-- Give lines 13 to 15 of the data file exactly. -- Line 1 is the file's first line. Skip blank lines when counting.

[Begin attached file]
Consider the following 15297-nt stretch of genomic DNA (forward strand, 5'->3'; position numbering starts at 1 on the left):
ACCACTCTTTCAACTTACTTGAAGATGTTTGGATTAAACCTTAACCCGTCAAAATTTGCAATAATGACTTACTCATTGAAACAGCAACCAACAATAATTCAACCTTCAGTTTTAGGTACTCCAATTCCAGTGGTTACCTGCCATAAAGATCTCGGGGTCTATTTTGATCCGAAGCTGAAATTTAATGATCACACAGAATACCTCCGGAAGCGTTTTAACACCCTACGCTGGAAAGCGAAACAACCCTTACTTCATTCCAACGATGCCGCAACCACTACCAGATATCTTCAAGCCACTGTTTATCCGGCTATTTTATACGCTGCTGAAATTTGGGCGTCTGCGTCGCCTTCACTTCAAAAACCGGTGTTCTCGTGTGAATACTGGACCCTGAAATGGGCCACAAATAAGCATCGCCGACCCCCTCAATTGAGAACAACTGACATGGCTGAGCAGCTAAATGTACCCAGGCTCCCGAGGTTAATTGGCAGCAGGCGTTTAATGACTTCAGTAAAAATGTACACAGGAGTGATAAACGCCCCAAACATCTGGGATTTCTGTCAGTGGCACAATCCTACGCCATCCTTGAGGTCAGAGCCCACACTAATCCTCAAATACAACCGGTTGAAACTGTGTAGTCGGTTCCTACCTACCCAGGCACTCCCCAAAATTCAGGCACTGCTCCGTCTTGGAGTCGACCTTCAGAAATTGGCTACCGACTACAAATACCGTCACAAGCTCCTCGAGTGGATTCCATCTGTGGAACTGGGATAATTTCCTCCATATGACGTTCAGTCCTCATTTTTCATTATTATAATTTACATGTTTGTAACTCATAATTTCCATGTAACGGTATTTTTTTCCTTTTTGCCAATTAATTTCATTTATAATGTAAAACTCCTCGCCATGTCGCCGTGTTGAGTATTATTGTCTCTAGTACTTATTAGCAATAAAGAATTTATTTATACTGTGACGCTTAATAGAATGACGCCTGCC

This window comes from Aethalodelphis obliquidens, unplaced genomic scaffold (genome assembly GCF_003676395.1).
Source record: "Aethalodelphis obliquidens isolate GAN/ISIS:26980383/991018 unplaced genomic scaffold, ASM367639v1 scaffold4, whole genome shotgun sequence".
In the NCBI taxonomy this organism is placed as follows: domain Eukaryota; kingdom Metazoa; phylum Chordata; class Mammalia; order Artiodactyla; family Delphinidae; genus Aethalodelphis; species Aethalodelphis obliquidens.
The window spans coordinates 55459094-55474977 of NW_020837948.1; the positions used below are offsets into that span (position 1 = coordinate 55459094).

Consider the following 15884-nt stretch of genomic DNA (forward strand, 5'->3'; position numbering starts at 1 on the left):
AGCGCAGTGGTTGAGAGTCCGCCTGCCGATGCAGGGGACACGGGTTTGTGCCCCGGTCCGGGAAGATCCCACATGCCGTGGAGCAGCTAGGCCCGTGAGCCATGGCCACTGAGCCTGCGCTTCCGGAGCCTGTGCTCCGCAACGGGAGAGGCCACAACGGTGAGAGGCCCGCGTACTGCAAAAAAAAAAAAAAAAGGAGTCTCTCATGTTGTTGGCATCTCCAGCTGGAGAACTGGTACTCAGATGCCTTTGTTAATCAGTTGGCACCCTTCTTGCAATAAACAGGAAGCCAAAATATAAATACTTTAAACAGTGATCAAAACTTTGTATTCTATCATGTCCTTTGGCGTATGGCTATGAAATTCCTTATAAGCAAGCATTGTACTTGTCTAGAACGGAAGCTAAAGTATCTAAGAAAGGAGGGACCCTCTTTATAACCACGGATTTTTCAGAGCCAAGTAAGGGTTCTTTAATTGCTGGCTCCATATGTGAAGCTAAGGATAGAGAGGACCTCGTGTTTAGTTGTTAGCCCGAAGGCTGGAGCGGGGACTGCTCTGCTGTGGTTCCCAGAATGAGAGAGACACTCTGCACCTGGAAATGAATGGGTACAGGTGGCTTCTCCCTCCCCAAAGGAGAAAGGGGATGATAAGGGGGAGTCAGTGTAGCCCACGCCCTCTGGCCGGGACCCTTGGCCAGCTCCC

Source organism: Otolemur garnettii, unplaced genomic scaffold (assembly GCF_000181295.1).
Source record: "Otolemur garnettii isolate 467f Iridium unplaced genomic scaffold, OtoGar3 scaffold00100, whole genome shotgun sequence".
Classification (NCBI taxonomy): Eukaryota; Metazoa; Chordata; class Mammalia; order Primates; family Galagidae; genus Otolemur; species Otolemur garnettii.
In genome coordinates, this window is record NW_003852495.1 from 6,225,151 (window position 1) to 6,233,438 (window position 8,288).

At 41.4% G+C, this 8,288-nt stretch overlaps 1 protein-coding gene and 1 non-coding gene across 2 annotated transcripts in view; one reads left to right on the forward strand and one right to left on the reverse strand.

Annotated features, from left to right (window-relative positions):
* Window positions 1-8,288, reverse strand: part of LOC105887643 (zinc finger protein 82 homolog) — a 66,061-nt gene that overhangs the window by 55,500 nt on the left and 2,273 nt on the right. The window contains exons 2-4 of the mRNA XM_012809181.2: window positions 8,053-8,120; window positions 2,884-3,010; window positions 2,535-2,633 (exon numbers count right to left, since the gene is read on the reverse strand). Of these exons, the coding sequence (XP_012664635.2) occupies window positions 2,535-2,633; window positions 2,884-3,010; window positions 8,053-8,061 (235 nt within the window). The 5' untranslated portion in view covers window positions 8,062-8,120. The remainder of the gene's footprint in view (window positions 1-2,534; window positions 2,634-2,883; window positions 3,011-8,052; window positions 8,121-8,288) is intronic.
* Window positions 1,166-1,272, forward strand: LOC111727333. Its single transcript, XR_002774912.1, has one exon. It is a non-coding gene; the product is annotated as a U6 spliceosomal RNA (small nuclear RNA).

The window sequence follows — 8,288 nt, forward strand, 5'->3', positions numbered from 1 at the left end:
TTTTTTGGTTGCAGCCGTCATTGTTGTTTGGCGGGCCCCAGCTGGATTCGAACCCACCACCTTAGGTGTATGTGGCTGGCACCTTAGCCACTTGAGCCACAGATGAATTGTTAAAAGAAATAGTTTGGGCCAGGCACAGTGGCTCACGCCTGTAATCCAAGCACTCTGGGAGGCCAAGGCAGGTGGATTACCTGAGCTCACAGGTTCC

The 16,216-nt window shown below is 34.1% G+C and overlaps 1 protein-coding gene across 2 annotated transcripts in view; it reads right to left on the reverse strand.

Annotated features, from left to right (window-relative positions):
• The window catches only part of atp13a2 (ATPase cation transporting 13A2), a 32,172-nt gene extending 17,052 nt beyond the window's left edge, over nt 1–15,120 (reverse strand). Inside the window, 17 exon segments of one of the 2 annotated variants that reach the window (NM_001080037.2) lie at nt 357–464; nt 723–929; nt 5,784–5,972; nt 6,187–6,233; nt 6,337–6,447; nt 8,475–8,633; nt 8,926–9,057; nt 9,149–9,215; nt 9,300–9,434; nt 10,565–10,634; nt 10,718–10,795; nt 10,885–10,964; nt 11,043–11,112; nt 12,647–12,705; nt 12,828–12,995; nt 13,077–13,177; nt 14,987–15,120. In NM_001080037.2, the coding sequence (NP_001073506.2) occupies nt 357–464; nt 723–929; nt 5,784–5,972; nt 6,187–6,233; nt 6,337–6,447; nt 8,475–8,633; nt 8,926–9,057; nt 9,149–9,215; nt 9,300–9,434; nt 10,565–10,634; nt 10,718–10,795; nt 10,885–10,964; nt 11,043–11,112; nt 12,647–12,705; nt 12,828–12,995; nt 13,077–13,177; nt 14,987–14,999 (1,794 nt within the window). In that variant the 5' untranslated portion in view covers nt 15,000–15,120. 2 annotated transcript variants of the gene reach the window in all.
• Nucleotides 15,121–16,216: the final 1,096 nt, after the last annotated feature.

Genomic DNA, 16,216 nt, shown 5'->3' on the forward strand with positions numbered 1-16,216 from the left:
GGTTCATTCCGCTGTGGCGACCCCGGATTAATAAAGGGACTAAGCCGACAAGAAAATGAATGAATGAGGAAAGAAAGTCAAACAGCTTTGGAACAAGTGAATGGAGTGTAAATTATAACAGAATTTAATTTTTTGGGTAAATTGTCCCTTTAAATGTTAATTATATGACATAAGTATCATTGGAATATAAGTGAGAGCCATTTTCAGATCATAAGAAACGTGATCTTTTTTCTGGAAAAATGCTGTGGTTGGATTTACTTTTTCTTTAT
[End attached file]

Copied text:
At 41.4% G+C, this 8,288-nt stretch overlaps 1 protein-coding gene and 1 non-coding gene across 2 annotated transcripts in view; one reads left to right on the forward strand and one right to left on the reverse strand.

Annotated features, from left to right (window-relative positions):
* Window positions 1-8,288, reverse strand: part of LOC105887643 (zinc finger protein 82 homolog) — a 66,061-nt gene that overhangs the window by 55,500 nt on the left and 2,273 nt on the right. The window contains exons 2-4 of the mRNA XM_012809181.2: window positions 8,053-8,120; window positions 2,884-3,010; window positions 2,535-2,633 (exon numbers count right to left, since the gene is read on the reverse strand). Of these exons, the coding sequence (XP_012664635.2) occupies window positions 2,535-2,633; window positions 2,884-3,010; window positions 8,053-8,061 (235 nt within the window). The 5' untranslated portion in view covers window positions 8,062-8,120. The remainder of the gene's footprint in view (window positions 1-2,534; window positions 2,634-2,883; window positions 3,011-8,052; window positions 8,121-8,288) is intronic.